a) All legal advice and or guidance on whether Sexual Harm Prevention Orders can be introduced in Scotland with conditions of residence attached instead of waiting for further legislation in the UK parliament.
b) All information contained in documents and correspondence with regard to the delay in the introduction of SHPOs in Scotland.
While our aim is to provide information whenever possible, we are unable to provide you with information in response to your request at point a), by virtue of section 17(1) of the FOISA (Information not held).
As previously stated, our position remains that Sexual Harm Prevention Orders, and any associated conditions, would not be enforceable across the UK until the UK Government amends reserved legislation. Until that point, the current arrangements will remain as these mean that the preventative orders available in Scotland continue to be enforceable in other UK jurisdictions.
In response to your request at point b), I enclose copies of information responding to your request.
While our aim is to provide information whenever possible, in this instance we are unable to provide some of the information you have requested because exemptions under section 38(1)(b) – personal information of a third party, section 29(1)(b) - formulation of Scottish administration policy etc; or an exemption under section 36(1) of FOISA - confidentiality in legal proceedings, because some of the information requested is legal advice and disclosure would breach legal professional privilege.
Information is also exempt if it relates to personal data or information which would make it possible to identify individuals. Disclosure of this information would be in contravention of data protection principles. Some of the documents have therefore been partially redacted to remove the names and contacts details of officials. This exemption is not subject to the ‘public interest test’, so we are not required to consider if the public interest in disclosing the information outweighs the public interest in applying the exemption.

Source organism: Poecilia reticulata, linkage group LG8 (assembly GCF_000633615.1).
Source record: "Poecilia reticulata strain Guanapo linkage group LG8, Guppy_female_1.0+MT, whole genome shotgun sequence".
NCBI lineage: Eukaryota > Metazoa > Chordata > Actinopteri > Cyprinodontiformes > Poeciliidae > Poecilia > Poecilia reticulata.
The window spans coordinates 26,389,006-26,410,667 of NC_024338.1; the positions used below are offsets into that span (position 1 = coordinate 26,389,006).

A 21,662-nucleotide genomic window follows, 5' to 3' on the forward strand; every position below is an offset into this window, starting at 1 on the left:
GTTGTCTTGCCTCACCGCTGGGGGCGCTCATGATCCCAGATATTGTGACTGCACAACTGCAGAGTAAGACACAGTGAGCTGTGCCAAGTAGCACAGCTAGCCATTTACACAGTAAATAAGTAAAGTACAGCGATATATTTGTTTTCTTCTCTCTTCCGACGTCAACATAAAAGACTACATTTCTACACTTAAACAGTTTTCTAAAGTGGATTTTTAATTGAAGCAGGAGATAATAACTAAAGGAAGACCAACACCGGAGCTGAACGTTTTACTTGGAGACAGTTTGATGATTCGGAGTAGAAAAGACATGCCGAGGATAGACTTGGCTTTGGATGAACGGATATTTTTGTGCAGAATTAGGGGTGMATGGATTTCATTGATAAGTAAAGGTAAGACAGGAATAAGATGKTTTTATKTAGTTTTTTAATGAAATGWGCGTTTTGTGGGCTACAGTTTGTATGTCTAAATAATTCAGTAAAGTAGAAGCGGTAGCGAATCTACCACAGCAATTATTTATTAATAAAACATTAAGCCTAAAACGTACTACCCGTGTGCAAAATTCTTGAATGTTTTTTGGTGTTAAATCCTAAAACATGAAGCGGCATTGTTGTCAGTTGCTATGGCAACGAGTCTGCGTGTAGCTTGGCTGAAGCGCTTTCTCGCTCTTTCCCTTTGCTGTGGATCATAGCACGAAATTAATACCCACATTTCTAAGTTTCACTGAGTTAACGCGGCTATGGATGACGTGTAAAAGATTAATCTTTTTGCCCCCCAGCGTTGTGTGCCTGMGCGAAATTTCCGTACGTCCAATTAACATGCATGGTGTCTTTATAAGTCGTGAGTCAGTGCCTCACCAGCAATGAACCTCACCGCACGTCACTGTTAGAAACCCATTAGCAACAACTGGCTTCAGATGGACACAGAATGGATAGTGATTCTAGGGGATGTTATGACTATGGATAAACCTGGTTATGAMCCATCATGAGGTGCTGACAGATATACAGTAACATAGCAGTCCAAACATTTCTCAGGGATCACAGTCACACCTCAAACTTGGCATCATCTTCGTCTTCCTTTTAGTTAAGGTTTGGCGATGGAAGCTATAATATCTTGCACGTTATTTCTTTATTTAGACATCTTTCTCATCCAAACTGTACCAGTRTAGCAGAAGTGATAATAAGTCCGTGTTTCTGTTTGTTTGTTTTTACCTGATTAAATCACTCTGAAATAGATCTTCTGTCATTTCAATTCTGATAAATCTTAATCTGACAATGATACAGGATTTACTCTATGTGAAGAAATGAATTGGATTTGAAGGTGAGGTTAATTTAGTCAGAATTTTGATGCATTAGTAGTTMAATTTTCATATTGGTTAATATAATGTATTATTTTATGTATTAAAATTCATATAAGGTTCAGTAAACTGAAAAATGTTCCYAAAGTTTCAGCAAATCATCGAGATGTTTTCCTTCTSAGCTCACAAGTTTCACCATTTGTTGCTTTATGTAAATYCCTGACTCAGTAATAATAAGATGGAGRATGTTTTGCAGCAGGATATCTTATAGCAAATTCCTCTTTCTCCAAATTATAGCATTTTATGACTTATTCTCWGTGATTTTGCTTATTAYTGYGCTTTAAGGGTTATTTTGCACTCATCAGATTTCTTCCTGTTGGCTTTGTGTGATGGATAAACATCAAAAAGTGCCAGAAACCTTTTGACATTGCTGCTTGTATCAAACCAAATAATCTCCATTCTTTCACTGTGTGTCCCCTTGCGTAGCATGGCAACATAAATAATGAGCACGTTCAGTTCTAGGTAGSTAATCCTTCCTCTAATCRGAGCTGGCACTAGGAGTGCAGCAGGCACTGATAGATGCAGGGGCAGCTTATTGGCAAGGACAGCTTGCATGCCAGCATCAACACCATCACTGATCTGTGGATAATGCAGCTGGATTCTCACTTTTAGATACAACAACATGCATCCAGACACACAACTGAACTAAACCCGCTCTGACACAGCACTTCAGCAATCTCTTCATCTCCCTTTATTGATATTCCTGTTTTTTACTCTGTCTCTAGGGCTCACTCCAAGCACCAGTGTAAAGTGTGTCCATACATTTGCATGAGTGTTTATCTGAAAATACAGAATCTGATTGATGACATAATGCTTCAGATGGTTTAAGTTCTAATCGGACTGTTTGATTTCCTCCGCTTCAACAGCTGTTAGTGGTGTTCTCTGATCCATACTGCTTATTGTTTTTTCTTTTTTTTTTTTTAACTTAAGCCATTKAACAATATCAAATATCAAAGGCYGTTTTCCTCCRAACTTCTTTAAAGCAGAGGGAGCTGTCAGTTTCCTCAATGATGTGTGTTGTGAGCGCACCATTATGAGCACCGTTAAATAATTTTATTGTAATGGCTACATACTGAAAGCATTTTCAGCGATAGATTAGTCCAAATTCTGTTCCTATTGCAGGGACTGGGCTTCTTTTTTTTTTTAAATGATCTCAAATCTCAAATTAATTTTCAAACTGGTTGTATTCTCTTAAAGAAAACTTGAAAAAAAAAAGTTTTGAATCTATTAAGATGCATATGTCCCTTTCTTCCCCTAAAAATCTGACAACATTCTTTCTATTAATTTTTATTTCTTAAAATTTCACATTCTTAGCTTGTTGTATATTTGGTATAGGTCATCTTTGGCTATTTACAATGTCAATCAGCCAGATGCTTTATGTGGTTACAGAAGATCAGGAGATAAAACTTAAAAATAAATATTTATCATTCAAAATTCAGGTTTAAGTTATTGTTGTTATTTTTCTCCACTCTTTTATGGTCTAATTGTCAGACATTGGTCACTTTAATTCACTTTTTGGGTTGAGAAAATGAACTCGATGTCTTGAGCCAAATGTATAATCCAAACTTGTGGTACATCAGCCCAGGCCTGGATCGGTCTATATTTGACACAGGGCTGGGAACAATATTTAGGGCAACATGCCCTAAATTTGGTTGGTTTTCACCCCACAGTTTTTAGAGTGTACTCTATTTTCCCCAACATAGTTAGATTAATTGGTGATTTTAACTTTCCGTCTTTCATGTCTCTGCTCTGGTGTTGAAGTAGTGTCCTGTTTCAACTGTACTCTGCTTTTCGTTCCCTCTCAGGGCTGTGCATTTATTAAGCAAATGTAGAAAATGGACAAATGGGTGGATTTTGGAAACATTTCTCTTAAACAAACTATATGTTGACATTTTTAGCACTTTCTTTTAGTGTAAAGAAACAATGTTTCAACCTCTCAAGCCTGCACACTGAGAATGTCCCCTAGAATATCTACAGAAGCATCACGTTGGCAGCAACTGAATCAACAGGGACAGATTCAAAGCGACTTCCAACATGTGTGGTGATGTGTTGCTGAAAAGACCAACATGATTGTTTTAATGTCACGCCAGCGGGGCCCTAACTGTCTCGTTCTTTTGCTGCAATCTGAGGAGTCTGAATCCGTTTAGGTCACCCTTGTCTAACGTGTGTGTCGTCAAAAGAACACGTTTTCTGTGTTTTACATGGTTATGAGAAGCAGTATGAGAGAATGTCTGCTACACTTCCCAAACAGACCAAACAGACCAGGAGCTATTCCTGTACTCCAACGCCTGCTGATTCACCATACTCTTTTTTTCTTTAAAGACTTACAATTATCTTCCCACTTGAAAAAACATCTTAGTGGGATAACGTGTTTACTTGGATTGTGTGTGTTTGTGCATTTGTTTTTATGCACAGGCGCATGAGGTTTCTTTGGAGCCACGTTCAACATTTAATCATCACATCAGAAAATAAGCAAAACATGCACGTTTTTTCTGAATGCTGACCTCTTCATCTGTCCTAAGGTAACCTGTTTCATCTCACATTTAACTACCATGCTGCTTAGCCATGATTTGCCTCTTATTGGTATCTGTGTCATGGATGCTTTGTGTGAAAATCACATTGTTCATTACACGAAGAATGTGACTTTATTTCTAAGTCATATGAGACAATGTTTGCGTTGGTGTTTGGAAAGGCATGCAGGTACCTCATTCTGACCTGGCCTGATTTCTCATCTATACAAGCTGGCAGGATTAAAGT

The exemption relative to legal advice is subject to the ‘public interest test’. Therefore, taking account of all the circumstances of this case, we have considered if the public interest in disclosing the information outweighs the public interest in applying the exemption. We have found that, on balance, the public interest lies in favour of upholding the exemption. We recognise that there is some public interest in release as part of open and transparent government, and to inform public debate. However, this is outweighed by the strong public interest in maintaining the right to confidentiality of communications between legal advisers and clients, to ensure that Ministers and officials are able to receive legal advice in confidence, like any other public or private organisation.
The Scottish Government is committed to publishing all information released in response to Freedom of Information requests. View all FOI responses at http://www.gov.scot/foi-responses.
Please quote the FOI reference
Central Enquiry Unit
Phone: 0300 244 4000
The Scottish Government
St Andrews House
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